The Pride Of Life

There once came a rich young ruler to Jesus. He told Jesus that he had kept the ten commandments since he was a child. “What do I yet lack?” he asked Jesus. Jesus replied, “If thou will be perfect, go and sell that thou hast and give to the poor, and thou shalt have treasures in heaven: and come and follow me.” But the rich man went away sad because he had many possessions (Matt. 19:24). This rich young ruler may have kept up with the moral laws of Moses, but his eye was not single. The love of money was stronger in his desires than was his relationship to Christ. Jesus said that it would be easier for a camel to pass through the eye of a needle than it would be for a rich man to enter into the Kingdom of Heaven (Matt. 19:24). Why? Because when a person has riches and everything that the world has to offer then it is easy for them to forget God and credit all of his wealth and fortune to themselves. Consider what God had to say to the Israelites in Deuteronomy 8:11-14.

Because that thou forget not the Lord thy God, in not keeping his commandments, and his judgments, and his statutes, which I command thee this day: Lest when thou hast eaten and art full, and hast built goodly houses, and dwelt therein; and when thy herds and thy flocks multiply, and thy silver and thy gold is multiplied, and all that thou hast is multiplied; Then thine heart be lifted up and thou forget the Lord thy God, which brought thee forth out of the land of Egypt, from the house of bondage.

The pride of life is the desire to have all the worldly pleasures and all of the fame that goes with it. Everyone is your friend when you are rich. The abundance of riches brings with it worldly power and with worldly power comes arrogance and pride. And with pride comes all manner of evil. “Only by pride cometh contention” (Prov. 13:10). “The rich man’s strength is his strong fort and as an high wall is his own conceit, before destruction the heart of man is haughty, and before honor is humility” (Prov. 11-12).

The serpent beguiled Eve through the pride of life. The Scriptures tell us that, when she saw that the fruit was good for to make one wise, she did eat (Gen. 3:6).

There is nothing wrong with knowledge or wisdom, just like there is no evil in money, but in the love of money. But we should desire the wisdom that is from above and not the wisdom of this world. In James 3:17 the inspired writer gives us the characteristics of wisdom from above. “The wisdom that is from above is first pure, then peaceable, gentle and easy to be intreated, full of mercy and good fruits, without partiality, and without hypocrisy.”

If anyone claims to be wise by God’s standards, then his life should exemplify these characteristics. Jesus said, “Ye shall know them by their fruits” (Matt. 7:16).

The way to avoid pride is to remain humble and obedient to God, seeking the wisdom that is from above. God says that the way we receive this wisdom is by simply asking for it (Jas. 1:5). But we must ask in faith nothing wavering. If we steadfastly seek God’s Kingdom and His righteousness, then all things will be added (Matt. 6:33). God holds the answers and we must humble ourselvds before Him in full submission, and ask for his wisdom. “Trust in the Lord with all thine heart, and lean not to thine own understanding. In all thy ways acknowledge him and he shall direct thy paths” (Prov. 3:5-6).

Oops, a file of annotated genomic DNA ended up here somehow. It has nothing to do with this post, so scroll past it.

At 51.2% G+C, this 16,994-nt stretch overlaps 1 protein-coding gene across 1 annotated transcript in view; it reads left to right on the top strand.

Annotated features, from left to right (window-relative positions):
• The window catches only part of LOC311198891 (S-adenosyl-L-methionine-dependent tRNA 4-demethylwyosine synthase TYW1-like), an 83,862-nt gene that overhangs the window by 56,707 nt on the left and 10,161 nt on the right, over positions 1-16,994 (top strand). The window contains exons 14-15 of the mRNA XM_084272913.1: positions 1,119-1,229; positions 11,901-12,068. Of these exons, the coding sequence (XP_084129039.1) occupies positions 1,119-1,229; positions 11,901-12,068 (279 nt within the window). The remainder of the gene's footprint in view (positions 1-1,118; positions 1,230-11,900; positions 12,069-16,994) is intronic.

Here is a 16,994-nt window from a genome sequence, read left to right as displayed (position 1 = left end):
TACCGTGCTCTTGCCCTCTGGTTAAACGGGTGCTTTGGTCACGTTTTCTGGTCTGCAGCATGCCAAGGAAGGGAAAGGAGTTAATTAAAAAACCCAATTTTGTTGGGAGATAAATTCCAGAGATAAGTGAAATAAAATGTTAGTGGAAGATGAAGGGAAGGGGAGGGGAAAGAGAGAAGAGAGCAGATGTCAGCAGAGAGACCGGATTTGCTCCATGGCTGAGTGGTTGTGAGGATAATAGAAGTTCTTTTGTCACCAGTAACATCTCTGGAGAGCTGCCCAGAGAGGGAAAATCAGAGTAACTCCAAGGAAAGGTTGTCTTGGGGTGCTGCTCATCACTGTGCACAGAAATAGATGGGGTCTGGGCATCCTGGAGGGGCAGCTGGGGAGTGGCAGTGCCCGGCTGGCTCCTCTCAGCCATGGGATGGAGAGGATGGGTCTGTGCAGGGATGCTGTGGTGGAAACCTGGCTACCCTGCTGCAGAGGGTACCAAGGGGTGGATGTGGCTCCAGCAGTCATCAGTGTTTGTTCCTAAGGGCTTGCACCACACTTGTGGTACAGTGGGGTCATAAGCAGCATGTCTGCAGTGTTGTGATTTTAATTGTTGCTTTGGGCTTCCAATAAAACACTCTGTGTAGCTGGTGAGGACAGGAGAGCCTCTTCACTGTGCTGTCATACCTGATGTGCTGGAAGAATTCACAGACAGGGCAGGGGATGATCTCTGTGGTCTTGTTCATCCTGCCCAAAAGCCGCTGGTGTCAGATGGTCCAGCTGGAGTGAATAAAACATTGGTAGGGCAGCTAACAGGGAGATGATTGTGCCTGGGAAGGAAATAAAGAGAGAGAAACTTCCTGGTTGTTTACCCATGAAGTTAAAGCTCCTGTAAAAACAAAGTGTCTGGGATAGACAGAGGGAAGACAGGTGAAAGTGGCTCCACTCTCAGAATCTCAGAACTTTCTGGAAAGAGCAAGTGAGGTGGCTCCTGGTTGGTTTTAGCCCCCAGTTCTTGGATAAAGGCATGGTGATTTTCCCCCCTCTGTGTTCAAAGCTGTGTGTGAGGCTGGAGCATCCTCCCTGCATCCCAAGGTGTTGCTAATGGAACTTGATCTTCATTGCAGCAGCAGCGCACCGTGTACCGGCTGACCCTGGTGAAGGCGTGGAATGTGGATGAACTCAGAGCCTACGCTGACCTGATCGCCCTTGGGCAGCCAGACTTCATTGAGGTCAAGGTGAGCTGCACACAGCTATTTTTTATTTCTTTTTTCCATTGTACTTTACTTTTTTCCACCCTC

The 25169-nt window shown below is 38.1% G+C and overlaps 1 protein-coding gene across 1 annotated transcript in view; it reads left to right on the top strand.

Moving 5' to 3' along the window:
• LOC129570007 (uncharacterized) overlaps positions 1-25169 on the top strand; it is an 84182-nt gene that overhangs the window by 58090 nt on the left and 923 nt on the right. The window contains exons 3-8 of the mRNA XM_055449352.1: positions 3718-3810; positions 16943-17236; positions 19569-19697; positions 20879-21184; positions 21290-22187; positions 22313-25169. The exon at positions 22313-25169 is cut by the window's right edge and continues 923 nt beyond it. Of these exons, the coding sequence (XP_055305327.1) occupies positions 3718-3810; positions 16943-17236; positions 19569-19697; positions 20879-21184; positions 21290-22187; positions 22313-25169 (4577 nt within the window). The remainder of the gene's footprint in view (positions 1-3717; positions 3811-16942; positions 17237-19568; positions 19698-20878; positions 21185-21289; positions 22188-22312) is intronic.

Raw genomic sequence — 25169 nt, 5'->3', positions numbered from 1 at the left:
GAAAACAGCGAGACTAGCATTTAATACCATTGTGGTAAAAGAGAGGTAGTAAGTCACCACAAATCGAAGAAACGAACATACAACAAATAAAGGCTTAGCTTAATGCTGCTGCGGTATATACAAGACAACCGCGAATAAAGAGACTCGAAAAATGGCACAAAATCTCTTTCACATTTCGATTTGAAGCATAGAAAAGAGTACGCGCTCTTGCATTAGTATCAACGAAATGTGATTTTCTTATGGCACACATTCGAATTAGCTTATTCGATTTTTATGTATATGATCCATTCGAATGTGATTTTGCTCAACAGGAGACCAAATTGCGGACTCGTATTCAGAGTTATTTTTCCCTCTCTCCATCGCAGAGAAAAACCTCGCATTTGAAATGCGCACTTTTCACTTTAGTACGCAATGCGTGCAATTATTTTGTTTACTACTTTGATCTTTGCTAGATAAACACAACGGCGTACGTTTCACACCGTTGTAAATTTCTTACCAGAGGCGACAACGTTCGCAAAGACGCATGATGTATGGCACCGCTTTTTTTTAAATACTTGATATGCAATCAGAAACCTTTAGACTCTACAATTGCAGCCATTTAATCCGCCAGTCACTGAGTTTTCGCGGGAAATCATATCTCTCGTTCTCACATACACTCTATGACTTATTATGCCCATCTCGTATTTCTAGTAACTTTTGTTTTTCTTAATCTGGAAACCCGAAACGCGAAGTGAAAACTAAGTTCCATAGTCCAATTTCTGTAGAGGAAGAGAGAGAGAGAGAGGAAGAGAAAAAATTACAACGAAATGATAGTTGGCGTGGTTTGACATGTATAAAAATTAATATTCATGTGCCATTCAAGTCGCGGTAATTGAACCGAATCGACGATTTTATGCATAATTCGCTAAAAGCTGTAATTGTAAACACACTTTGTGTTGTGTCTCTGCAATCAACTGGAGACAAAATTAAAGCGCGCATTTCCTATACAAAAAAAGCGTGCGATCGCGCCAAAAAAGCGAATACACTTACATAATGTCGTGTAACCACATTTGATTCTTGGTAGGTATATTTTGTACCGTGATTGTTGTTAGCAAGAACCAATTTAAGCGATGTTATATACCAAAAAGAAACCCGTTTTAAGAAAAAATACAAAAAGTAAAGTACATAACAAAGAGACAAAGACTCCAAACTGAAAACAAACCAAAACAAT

Jesus, Our Example

A person is never convinced of something until it has been proven. There is an old Swedish Proverb that I read somewhere once and it reads, “Never buy a new bucket until you are sure that the old one doesn’t hold water anymore.” No one will change his way of life until he sees that the way that he is living is unsatisfactory, and that the option that you offer is proven to work. Jesus is our example. He has shown us how to escape the “lust of the eye, the lust of the flesh and the pride of life.” In the gospel of Matthew (4:1), we are told of how the Spirit led Jesus into the wilderness to be tempted of the Devil. After fasting for forty days, Jesus was tempted of the Devil to turn rock into bread, thus appealing to the Lord’s hunger; but Jesus replied, “Thou shalt not live by bread alone, but by every word that proceedeth out of the mouth of God.” Again the Devil tempted Jesus. This time he tried tempting Him through the lust of the eyes by showing Him all the kingdoms of the earth. He tried to appeal to the Lord’s pride by suggesting that He jump off the cliff and the angels would save Him from harm. But the Devil was not successful. There were two things that the Lord did each time the Devil tempted Him: (1) He rebuked the Devil (“Get thee hence, Satan.”) (2) He quoted the word of God, giving him an answer for every suggestion the devil made. Then the Devil left Jesus and the angels ministered unto him.

When we are tempted in any way we can resist the temptation (“Get thee hence, Satan”) and turn to God’s word for our strength (for it is written). This is the armor with which we fight the lust of the eyes, the lust of the flesh and the pride of life.

Does your bucket hold water? If you answer this question “yes” because you feel that you have everything under control and have no need of Christ, the Bible, or God’s wisdom in your life, then you have been deceived by the pride of life. But don’t worry, Christ offers you a new bucket, filled with living water.

Guardian of Truth XXVIII: 10, pp. 299-300
May 17, 1984